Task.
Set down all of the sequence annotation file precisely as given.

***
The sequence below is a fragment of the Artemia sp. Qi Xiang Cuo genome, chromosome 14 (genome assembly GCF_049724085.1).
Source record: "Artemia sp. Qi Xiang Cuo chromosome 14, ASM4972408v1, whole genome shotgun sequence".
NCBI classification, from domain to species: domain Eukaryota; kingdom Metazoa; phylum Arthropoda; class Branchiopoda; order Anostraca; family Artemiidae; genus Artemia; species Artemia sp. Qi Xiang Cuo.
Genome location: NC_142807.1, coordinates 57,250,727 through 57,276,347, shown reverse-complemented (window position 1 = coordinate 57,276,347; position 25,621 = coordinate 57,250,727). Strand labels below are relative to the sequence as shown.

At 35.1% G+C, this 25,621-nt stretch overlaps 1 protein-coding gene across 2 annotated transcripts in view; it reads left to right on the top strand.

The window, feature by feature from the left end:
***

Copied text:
The sequence below is a fragment of the Artemia sp. Qi Xiang Cuo genome, chromosome 14 (genome assembly GCF_049724085.1).
Source record: "Artemia sp. Qi Xiang Cuo chromosome 14, ASM4972408v1, whole genome shotgun sequence".
NCBI classification, from domain to species: domain Eukaryota; kingdom Metazoa; phylum Arthropoda; class Branchiopoda; order Anostraca; family Artemiidae; genus Artemia; species Artemia sp. Qi Xiang Cuo.
Genome location: NC_142807.1, coordinates 57,250,727 through 57,276,347, shown reverse-complemented (window position 1 = coordinate 57,276,347; position 25,621 = coordinate 57,250,727). Strand labels below are relative to the sequence as shown.

At 35.1% G+C, this 25,621-nt stretch overlaps 1 protein-coding gene across 2 annotated transcripts in view; it reads left to right on the top strand.

The window, feature by feature from the left end: